To each individual the manifestation of the Spirit is given for the common good (1 Cor 12, 7)
Jesus breathes his Spirit on his disciples so that they may live in communion with one another, with him and the Father.
Jesus knows what they need before they say or admit it. He goes through closed doors and knows the secrets of the heart.
No sooner has the Teacher stood in the midst of his disciples than he greets them, “Peace be with you”—as though, always courageous, they had never been shaken at the sight of his cruel passion. And he shows them his hands and his side—as if, always wise, they had never been reluctant to believe in a suffering Messiah. He does not harbor recriminatory feelings; he is there to fill them with joy, and not remorse that may crush them even more.
He wishes them peace again. Is he perhaps doing so this time that they may remember fondly a preparatory mission they had embarked on before and from which they returned rejoicing because even demons had submitted to them in Jesus’ name? What is certain, however, is that those in hiding are ordered to sally forth: “As the Father has sent me, so I send you.” This said, the one who has just forgiven his disciples’ unfaithfulness and cowardice now shares his Spirit with them and gives them the power to forgive sins and retain them, too, in case this means need be resorted to for the attainment of the end, namely, repentance and forgiveness.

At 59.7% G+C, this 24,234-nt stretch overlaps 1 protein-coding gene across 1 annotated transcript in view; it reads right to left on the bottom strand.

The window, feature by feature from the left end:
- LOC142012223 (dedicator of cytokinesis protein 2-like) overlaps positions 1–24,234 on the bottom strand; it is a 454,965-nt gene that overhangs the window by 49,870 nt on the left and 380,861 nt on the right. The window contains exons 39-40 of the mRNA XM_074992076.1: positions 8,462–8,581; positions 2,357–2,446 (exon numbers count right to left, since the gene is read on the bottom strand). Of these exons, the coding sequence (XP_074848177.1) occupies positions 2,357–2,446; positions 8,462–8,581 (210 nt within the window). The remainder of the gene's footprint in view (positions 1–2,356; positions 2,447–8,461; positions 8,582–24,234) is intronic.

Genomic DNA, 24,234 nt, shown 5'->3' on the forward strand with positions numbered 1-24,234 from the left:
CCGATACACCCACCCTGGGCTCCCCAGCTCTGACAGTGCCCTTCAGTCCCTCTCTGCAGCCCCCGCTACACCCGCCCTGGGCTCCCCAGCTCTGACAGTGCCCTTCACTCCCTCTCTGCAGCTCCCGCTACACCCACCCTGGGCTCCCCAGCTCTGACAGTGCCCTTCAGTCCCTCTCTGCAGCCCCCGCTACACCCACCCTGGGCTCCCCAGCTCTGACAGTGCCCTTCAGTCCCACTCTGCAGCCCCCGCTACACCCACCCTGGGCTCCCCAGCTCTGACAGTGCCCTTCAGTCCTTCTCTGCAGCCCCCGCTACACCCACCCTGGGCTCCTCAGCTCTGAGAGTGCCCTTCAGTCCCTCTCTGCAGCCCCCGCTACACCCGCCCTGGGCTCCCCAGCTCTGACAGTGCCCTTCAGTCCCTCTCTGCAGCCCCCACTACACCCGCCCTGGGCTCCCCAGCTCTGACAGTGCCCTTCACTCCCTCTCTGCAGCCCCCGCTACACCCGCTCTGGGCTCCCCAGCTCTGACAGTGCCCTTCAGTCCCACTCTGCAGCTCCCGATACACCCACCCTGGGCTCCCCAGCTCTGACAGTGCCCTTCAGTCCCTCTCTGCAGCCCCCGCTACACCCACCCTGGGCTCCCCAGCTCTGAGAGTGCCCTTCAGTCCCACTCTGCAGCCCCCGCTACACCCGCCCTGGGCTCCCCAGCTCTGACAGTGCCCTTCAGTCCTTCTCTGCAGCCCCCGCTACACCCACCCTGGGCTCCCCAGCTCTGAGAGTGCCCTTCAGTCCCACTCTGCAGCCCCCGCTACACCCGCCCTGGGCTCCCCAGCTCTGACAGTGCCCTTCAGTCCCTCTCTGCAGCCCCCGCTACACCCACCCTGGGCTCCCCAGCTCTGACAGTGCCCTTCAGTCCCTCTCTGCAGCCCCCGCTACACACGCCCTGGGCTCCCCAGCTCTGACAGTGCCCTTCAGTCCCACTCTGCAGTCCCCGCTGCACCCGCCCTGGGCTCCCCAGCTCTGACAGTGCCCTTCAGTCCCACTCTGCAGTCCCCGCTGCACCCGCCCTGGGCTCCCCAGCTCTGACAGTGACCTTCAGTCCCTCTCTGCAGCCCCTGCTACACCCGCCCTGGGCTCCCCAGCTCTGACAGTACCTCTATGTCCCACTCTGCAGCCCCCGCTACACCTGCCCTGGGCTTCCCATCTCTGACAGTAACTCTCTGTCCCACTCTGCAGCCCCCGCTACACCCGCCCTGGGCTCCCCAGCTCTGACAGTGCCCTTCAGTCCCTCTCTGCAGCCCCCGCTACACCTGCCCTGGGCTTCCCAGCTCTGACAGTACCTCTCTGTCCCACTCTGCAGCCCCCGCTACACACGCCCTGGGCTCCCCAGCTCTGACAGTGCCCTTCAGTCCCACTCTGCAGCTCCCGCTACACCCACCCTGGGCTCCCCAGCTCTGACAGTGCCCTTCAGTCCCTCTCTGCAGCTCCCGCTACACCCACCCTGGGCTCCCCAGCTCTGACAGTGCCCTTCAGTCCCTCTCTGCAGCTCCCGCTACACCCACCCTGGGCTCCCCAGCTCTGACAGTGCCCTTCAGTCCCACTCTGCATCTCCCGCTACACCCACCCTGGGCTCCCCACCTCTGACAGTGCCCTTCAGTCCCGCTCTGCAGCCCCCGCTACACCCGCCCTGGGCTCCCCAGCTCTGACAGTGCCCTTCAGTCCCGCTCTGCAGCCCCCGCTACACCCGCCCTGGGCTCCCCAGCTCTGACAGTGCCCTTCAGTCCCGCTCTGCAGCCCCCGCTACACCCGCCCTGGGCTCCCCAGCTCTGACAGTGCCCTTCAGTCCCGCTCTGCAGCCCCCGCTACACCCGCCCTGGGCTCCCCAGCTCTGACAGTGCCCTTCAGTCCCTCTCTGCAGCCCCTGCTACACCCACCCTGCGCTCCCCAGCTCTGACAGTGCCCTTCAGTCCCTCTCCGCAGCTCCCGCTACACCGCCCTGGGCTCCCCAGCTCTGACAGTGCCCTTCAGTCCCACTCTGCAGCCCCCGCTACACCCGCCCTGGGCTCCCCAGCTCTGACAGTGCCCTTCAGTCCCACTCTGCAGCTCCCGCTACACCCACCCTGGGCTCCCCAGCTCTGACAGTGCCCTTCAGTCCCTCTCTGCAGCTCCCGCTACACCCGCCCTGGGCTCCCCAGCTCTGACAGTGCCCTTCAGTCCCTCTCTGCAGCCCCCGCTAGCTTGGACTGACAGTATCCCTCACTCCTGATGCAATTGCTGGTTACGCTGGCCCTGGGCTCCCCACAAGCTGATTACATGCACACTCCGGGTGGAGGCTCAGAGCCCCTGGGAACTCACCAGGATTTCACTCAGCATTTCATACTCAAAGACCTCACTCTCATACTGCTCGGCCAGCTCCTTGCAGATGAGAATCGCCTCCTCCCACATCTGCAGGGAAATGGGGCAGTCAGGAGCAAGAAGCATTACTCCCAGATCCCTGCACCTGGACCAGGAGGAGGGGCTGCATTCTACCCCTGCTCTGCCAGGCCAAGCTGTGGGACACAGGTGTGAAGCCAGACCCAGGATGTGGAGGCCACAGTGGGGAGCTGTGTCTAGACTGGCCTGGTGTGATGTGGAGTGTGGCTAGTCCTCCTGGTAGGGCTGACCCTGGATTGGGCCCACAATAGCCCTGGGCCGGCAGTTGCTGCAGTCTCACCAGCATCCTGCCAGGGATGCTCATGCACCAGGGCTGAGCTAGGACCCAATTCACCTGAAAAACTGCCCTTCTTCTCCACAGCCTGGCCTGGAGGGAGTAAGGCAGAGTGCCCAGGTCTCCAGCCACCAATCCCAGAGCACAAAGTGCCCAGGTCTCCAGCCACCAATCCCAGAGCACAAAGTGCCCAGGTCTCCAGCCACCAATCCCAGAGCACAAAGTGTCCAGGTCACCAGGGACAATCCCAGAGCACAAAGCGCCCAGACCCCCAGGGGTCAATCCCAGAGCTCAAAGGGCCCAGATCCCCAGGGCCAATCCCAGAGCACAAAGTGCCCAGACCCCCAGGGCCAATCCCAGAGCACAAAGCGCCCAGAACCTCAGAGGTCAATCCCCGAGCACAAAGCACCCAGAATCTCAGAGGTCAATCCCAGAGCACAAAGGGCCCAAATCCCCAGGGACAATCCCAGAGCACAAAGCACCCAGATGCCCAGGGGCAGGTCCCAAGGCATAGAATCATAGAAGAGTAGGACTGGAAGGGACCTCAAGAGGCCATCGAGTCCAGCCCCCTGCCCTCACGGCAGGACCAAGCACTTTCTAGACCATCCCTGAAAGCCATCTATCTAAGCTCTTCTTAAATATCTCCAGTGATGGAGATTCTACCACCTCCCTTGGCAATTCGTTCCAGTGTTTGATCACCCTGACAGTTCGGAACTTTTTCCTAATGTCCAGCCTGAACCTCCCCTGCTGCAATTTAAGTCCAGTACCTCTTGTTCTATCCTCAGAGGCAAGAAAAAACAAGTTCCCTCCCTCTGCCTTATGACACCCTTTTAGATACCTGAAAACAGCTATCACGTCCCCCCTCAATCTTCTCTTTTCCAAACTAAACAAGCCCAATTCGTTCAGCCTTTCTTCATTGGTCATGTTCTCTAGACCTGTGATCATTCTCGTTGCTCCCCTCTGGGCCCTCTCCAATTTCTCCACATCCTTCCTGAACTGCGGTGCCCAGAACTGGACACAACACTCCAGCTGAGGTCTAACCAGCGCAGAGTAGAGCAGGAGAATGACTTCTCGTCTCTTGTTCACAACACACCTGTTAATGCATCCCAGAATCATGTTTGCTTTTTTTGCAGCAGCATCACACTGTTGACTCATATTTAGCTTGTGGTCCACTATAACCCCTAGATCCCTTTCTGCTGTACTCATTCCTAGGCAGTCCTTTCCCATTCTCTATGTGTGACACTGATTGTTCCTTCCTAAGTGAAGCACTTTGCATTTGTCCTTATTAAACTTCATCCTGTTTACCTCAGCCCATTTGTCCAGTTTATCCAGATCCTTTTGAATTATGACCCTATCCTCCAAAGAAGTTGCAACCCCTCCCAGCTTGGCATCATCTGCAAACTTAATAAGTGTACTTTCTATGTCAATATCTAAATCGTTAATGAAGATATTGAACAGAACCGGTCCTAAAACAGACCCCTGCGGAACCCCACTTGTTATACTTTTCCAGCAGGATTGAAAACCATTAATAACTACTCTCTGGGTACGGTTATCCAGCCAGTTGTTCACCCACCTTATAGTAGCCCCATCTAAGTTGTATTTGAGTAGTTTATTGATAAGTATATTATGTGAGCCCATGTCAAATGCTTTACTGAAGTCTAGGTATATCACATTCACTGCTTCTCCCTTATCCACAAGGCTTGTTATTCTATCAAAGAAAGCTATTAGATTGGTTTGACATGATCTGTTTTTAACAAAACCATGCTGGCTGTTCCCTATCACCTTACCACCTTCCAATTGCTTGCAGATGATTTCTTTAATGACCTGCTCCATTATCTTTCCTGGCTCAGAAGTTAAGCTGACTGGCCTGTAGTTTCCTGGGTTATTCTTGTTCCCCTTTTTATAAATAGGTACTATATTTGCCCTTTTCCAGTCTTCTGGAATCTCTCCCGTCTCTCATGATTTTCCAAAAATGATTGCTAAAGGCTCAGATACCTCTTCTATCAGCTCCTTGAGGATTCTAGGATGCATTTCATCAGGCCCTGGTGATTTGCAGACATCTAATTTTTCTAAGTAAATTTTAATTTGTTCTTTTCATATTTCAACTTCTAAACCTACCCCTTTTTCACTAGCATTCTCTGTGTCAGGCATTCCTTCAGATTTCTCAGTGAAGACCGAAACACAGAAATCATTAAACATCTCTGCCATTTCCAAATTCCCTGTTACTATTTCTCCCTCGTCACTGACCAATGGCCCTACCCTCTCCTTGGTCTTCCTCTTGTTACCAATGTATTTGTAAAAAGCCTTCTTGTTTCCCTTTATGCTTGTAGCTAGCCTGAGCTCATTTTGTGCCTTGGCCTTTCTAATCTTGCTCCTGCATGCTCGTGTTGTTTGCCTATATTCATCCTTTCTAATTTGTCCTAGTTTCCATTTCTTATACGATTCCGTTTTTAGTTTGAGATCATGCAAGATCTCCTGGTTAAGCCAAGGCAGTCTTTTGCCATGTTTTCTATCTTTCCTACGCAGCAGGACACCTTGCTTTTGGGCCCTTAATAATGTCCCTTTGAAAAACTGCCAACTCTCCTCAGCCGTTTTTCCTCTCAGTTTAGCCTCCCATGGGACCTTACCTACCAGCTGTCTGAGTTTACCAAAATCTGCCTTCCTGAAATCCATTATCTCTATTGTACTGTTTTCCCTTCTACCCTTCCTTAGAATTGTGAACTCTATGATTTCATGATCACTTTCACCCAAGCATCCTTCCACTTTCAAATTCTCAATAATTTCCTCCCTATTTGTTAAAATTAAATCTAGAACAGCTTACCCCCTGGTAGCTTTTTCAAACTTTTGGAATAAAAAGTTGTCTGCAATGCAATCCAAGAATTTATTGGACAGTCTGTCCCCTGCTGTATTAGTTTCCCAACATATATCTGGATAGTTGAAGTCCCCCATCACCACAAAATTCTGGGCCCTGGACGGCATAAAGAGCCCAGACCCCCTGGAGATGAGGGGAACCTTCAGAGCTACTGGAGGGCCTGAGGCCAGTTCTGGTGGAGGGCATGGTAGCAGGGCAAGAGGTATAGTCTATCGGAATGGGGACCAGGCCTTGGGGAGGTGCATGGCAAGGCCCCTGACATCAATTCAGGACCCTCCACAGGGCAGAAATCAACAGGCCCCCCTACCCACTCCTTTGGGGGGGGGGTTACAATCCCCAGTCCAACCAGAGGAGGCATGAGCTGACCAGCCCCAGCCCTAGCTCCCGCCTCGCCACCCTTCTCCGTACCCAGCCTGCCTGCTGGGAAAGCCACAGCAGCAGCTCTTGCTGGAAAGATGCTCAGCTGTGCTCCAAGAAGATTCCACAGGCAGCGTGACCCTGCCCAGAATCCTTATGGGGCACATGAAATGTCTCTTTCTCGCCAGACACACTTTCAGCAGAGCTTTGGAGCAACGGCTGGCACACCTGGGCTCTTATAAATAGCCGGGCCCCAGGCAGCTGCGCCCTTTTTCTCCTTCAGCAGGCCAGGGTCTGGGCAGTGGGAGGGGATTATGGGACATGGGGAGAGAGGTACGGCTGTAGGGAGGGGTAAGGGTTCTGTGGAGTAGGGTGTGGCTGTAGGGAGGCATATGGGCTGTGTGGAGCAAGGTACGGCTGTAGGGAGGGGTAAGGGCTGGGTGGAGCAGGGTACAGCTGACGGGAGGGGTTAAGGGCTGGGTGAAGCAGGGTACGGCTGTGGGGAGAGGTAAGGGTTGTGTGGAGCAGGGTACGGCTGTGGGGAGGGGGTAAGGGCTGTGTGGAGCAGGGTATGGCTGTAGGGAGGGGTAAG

It is because the definitive mission entrusted to us is one of reconciliation and mutual understanding. We have to get out of our securities and go to those scattered all over the world, to those on the outskirts especially, to share with them the one Spirit, so that this may continue bursting into flames that will rest on all humanity.
We humans are female and male, young and old, poor and rich, are of different peoples and nations, cultures and languages, yet together we can form one body. We need the Holy Spirit to equip us for this mission of unity in diversity, for the collaborative pursuit of the community of disciples of one mind and heart, who are such friends to one another that there is no needy person among them, of people who cherish one another, as sisters and brothers, and the poor, as their masters (Coste XIII, 540).
Selfishness builds towers of confusion, not communities, even mistaking the means for the end. We cannot do without Jesus’ Spirit of self-emptying commitment; it is indispensable that we go on recalling Jesus’ passion and fix our gaze on his hands, side and feet, on the wounded poor.